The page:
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Hydrostatic pressure sensors offer dependable level measurement
The treatment of complex industrial wastewater systems laden with items, such as ferric chloride, ferric sulfate, hydraulic oil, animal fats and antibiotics, involves brine treatment and removal of solids and oils, as well as biodegradable organics. During waste processing, liquid level measurements are needed at raw and finished water tanks to quantify liquid volume and overflow controls to prevent pollution. The repeatability and stability of the readings are very important in order to ensure accurate measurements for closed-loop control systems.
The Value of Level Sensors
Level sensors are used extensively for the processing of wastewater in industrial wastewater treatment. Due to the size of tanks and floatation of oils and waste, hydrostatic pressure sensors (also called submersible pressure sensors) with venting to atmosphere are widely used to indicate the water level.
In these applications, the pressure sensor is dropped to the bottom of the tank and used in the differential pressure (dP) mode known as hydrostatic measurement with respect to atmosphere. Fully submerged in the tank, the dP sensor measures wet media at the bottom of the tank and the “dry” air from the atmosphere (outside the tank via a vent tube embedded in the power and signal cable), providing a linear output as a function of liquid height.
Hydrostatic sensors offer an alternative to radar and ultrasonics in a wide range of liquids and environments such as temperature, dust and icing. Radars and ultrasonic sensors do not work reliably in shallow plastic chemical tanks and require modifications to be made to the narrow top opening (typically 2 in.) of the shallow tanks, which compromises the integrity of the tank. Hydrostatic sensors not only are more reliable, but they do not require modifications.
All-Metallic Submersible Level Sensor
Depending on the depth of the tank, submersible level sensors can measure from a few feet to hundreds of feet of water level and provide a continuous linear output proportional to the depth. Figure 1 shows a typical pressure sensor sitting at the bottom of the tank measuring the height of the water column. The cable, including the copper wires and plastic tube, provides the power and venting needed for the pressure sensor to function properly. Without venting, however, the sensor would be subjected to barometric changes and temperature gradients within the tank, leading to inaccuracies in depth measurements. While this type of sensor can be used in freshwater and diluted brine tanks, it cannot be used in ferric chloride and chlorine-rich water because it will corrode due to severe pitting.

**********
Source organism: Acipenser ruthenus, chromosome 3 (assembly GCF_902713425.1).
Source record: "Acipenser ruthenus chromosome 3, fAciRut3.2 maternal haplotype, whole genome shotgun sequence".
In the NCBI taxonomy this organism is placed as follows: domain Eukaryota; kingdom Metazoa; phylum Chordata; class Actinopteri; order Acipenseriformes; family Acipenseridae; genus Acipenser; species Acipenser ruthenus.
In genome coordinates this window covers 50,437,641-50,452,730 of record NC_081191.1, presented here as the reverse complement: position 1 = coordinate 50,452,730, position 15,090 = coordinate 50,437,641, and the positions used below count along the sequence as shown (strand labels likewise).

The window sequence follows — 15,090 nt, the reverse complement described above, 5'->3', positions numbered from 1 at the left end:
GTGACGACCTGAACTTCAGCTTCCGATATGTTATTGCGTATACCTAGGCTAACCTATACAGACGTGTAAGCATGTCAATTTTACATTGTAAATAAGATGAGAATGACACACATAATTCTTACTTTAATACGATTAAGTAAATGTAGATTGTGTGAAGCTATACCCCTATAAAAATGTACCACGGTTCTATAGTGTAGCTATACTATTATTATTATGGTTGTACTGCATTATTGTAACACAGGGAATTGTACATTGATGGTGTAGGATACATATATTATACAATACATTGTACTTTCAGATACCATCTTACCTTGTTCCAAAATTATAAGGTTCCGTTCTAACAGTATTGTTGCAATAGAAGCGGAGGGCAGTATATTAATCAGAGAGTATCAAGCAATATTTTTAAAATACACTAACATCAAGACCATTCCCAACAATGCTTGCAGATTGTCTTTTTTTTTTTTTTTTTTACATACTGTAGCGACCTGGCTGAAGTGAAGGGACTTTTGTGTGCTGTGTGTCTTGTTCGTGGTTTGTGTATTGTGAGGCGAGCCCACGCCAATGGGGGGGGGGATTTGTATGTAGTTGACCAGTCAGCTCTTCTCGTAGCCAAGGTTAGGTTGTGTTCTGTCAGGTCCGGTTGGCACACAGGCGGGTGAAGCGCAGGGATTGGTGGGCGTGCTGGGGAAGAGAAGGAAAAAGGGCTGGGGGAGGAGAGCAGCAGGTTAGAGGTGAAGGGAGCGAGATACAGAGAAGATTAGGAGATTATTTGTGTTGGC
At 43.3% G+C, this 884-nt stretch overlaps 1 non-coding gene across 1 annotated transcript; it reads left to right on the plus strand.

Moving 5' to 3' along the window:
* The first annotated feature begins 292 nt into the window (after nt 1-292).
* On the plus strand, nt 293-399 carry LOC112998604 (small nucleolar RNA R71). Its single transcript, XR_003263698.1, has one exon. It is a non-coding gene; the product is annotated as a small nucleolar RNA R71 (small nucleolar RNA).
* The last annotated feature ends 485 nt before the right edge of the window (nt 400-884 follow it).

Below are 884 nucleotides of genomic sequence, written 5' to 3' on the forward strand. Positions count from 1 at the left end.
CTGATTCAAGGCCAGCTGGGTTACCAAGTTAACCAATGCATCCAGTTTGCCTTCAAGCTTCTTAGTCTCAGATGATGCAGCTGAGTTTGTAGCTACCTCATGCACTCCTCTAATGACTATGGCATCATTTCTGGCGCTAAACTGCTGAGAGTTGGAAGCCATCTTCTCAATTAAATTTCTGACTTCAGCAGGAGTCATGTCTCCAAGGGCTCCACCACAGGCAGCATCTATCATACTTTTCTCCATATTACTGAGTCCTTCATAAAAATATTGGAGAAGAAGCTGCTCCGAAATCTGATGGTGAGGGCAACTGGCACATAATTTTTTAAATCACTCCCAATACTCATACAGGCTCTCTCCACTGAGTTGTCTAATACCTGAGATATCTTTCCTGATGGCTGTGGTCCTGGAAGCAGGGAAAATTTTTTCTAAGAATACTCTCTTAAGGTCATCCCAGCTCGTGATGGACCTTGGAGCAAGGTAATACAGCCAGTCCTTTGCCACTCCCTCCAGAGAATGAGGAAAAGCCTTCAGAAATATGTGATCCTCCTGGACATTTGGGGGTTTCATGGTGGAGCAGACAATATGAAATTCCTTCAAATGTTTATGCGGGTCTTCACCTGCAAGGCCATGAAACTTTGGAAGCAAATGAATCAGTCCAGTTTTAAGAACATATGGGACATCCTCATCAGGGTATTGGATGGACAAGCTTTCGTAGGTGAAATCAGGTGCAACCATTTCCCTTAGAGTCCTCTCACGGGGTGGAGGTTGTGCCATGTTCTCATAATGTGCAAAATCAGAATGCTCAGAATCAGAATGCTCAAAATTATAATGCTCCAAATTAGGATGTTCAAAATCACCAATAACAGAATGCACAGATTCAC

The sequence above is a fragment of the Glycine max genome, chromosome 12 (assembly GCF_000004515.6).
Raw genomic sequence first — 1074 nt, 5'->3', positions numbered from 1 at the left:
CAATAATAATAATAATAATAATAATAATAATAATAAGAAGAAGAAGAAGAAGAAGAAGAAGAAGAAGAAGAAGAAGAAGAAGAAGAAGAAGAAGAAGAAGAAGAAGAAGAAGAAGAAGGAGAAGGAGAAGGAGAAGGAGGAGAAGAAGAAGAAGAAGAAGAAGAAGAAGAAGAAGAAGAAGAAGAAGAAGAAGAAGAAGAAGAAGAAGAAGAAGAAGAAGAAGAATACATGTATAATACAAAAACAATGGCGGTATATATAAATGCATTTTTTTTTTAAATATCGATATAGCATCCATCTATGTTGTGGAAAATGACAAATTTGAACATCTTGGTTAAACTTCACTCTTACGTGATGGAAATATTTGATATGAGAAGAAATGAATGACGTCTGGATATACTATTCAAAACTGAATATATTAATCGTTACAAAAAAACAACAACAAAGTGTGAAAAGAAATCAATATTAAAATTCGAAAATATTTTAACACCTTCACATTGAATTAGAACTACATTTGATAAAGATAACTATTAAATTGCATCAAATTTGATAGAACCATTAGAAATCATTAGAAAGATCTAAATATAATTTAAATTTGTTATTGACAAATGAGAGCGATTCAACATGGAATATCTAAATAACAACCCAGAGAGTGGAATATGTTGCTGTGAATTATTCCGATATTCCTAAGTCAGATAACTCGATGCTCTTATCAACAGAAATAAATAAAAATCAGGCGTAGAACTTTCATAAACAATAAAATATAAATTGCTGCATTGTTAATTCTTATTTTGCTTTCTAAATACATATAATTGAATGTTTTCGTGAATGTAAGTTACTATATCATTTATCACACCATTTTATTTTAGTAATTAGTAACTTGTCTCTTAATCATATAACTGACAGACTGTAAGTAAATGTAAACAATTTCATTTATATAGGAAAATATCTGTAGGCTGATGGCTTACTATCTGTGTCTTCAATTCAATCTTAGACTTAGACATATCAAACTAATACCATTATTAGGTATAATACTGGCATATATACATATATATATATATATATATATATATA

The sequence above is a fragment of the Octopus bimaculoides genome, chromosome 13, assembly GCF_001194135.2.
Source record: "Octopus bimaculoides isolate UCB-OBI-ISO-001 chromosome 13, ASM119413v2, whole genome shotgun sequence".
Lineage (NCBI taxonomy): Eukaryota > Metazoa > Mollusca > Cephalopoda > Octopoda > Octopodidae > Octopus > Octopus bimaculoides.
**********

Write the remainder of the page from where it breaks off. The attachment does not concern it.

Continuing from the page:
The pressure-sensing element, made from solid Teflon (polytetrafluoroethylene), moves in a linear manner to applied pressure on the diaphragm. The diaphragm is carefully designed and fused to the Kynar (polyvinylidene difluoride) body via a proprietary selective bonding method. The signal conditioning electronics, housed inside the sensor, amplify the signal to provide voltage—such as 1-5 VDC, or a 4-20 mA current output signal—that is linear and proportional to the applied pressure as a function of depth. The electronics are protected from reverse polarity, electromagnetic interference, electrostatic discharge and fast electrical transients. To ensure full sealing against water intrusion, the electronics are encapsulated in corrosion-resistant epoxy resin.
Finally, the sensor is tested and calibrated to provide a thermally stable output from 32°F to 130°F against ambient temperature conditions. The media temperature can range from -4°F to 185°F.
Non-Metallic Submersible Level Sensor
When injected into the water tanks, some chemicals can attack metals and cause failure due to severe corrosion. While the overall pH level can be well balanced, the initial injection of chemicals can cause the sensor to be exposed to an acidic or basic shock, depending on the location of the sensor relative to the chemical additive. To overcome this, there is a strong need to use submersible sensors constructed from chemical resistance plastics such as polyvinylidene difluoride and polytetrafluoroethylene. These two polymers are well known for their chemical resistance properties and are widely used in the chemical industry.
A water treatment plant in Arizona found hydrostatic sensors to be more reliable and cost-effective than the radar and ultrasonic measurement systems originally used in an application involving the injection of chemicals in the treatment plant. The chemicals, stored in a chemical tote, are corrosive in nature and attach to metals. The plant initially used a costly non-contact radar level measurement system that provided unstable readings. It was replaced by an ultrasonic level detection system that required the top tank opening to be modified to position the sensor. After modifications, the sensor only worked for a few days before chemical fumes attached to the sensor sealing to cause unit failure.
Ultimately, a Kynar-Teflon level sensor utilizing a hydrostatic measurement principle was implemented and has been operating reliably after one year of use. The plant is now standardizing this technology for all wastewater and oil field injection chemical tanks.